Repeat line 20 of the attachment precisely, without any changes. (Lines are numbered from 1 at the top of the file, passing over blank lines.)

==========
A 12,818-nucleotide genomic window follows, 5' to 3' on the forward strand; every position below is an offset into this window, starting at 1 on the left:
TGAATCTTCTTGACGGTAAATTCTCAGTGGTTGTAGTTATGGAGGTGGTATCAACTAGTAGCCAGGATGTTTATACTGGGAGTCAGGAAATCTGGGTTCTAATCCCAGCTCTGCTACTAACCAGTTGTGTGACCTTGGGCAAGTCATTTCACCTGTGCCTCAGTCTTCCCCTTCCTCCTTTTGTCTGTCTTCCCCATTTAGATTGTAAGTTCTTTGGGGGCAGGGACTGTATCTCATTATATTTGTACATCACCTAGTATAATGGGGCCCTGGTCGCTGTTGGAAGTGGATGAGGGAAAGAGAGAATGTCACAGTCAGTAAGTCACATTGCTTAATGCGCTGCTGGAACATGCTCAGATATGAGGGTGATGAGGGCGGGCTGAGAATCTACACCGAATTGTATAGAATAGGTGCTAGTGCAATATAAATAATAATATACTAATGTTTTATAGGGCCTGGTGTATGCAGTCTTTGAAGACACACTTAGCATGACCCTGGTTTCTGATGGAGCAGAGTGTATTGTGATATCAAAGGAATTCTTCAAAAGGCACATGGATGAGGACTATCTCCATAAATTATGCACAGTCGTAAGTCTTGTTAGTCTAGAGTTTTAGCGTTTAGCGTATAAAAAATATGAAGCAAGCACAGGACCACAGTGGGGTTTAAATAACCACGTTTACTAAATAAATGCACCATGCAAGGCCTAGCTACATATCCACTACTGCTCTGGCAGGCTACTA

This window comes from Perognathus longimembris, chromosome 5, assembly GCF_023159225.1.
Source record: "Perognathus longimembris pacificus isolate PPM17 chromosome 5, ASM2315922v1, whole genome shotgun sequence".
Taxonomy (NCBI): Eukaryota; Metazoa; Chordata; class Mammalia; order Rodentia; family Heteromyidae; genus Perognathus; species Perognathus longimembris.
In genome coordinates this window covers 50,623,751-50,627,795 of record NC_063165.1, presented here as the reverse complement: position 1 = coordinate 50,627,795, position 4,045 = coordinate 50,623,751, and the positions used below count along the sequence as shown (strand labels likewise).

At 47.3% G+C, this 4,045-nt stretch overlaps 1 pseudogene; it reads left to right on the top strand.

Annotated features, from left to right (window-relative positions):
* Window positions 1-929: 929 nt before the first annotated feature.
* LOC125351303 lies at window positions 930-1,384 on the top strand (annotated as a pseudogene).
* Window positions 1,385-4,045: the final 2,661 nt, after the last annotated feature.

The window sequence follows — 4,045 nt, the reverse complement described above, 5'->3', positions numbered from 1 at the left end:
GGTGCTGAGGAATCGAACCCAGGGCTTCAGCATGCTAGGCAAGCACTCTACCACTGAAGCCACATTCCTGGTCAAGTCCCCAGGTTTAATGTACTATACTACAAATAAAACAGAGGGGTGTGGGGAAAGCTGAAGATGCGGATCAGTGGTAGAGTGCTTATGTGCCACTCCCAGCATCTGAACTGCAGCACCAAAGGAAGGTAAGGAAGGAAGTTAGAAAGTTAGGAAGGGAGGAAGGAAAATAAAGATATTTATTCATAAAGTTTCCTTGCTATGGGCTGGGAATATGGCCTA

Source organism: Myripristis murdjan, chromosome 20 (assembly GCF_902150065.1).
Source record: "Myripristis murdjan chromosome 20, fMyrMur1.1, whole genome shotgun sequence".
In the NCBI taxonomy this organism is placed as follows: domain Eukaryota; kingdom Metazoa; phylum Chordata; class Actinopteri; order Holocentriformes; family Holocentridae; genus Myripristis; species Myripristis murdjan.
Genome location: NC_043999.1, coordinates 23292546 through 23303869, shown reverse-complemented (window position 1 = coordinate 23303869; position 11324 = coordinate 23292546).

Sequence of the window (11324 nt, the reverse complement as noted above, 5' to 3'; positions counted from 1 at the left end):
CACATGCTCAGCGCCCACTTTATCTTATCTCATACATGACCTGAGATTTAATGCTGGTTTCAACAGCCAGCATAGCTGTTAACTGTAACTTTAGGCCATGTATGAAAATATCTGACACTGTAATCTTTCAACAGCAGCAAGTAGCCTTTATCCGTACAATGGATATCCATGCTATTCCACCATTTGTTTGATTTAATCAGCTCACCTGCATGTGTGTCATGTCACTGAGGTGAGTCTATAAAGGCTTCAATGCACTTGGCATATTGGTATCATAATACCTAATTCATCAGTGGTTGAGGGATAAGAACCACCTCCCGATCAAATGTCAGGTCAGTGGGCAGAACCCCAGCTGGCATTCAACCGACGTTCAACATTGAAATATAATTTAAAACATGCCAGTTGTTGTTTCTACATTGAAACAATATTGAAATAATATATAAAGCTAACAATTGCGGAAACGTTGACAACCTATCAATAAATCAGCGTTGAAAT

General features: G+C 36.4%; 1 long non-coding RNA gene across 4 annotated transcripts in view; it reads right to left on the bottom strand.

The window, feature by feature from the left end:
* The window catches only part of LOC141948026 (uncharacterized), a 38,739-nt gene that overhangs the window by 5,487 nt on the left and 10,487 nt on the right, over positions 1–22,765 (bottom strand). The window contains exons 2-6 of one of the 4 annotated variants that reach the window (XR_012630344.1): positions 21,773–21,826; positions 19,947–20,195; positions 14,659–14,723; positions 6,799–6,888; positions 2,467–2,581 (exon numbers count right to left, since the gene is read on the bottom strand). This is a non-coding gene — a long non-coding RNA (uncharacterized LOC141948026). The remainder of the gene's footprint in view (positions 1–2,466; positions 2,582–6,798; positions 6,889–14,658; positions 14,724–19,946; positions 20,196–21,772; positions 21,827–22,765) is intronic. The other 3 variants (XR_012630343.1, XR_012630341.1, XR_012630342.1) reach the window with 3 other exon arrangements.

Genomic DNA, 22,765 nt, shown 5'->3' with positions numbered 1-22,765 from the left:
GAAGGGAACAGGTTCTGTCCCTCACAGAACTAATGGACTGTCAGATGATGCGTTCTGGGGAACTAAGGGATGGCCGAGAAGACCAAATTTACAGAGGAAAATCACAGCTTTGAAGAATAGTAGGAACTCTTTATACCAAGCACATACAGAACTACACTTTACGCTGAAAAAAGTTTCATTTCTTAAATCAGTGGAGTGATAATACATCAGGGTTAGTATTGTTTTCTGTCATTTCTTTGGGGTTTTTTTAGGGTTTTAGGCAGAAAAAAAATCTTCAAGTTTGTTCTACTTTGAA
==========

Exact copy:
General features: G+C 36.4%; 1 long non-coding RNA gene across 4 annotated transcripts in view; it reads right to left on the bottom strand.